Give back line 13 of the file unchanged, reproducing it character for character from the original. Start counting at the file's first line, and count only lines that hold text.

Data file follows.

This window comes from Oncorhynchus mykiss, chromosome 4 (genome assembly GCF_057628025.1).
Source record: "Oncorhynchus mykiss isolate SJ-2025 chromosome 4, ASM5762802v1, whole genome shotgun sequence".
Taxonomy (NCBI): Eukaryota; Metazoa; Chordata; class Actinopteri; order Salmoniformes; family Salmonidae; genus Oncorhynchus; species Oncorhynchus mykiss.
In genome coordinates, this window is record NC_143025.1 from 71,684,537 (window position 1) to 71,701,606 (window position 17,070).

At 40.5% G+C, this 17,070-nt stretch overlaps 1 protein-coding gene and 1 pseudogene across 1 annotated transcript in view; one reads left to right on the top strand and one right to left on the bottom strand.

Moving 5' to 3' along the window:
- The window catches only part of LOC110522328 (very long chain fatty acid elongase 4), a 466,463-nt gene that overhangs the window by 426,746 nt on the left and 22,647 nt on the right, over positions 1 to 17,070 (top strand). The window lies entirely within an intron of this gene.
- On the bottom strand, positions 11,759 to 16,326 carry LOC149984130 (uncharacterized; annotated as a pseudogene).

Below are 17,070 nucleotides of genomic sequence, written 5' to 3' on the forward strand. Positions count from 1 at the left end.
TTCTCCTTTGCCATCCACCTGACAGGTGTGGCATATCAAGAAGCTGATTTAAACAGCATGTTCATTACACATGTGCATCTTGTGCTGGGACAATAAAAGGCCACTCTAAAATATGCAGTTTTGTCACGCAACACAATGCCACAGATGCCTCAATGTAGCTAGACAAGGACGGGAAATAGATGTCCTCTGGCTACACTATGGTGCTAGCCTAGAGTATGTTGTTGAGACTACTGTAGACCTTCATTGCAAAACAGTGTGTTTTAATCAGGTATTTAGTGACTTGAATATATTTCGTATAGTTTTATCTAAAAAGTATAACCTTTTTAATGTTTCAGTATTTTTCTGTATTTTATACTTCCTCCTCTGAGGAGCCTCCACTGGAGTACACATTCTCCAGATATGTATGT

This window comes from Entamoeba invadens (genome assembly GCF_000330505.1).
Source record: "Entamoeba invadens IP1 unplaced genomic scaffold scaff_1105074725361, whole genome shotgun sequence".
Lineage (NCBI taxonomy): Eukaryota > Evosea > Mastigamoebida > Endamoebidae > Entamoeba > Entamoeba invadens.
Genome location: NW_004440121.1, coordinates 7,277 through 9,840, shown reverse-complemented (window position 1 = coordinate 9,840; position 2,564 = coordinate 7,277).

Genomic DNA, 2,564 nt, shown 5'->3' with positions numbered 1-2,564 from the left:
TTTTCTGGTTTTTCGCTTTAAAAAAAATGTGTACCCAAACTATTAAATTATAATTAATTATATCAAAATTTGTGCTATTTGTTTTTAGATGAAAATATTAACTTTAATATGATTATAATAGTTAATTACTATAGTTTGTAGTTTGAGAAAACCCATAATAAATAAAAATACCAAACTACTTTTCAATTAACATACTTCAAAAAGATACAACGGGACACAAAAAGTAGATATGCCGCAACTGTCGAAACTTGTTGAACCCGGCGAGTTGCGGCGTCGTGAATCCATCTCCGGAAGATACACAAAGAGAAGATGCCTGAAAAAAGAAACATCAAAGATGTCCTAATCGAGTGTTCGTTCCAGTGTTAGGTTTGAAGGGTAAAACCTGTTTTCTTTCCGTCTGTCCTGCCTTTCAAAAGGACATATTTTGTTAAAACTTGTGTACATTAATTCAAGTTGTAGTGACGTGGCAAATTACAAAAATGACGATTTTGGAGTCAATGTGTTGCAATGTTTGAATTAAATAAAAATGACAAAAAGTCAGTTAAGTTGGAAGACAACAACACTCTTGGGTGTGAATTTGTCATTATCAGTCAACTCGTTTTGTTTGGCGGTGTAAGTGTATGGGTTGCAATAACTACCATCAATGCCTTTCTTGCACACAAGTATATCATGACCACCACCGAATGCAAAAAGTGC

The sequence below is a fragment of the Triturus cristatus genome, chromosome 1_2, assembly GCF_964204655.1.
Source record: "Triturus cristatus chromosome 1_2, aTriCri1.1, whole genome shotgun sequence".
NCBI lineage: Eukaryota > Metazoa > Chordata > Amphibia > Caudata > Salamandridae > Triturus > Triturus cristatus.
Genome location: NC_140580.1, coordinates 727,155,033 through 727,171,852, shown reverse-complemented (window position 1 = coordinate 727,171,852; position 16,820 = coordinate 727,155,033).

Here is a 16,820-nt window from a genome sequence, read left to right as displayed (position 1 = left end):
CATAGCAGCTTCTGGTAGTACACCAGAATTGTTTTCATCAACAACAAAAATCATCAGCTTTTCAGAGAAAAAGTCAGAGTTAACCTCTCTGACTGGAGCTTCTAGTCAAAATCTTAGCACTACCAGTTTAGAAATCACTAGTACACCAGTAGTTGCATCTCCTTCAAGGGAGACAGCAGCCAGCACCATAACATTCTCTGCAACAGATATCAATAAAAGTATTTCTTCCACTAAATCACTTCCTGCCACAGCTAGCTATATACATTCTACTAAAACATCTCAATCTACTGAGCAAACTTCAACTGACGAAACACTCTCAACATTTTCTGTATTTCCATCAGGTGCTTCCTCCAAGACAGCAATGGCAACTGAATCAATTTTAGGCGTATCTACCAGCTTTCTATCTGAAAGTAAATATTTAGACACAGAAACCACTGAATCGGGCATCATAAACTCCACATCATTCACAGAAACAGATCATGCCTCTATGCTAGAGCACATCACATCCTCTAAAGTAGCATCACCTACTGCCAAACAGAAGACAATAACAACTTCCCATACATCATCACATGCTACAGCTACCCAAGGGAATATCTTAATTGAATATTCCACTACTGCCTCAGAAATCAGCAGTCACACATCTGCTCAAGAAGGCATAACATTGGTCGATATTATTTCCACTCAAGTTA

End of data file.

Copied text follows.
Lineage (NCBI taxonomy): Eukaryota > Evosea > Mastigamoebida > Endamoebidae > Entamoeba > Entamoeba invadens.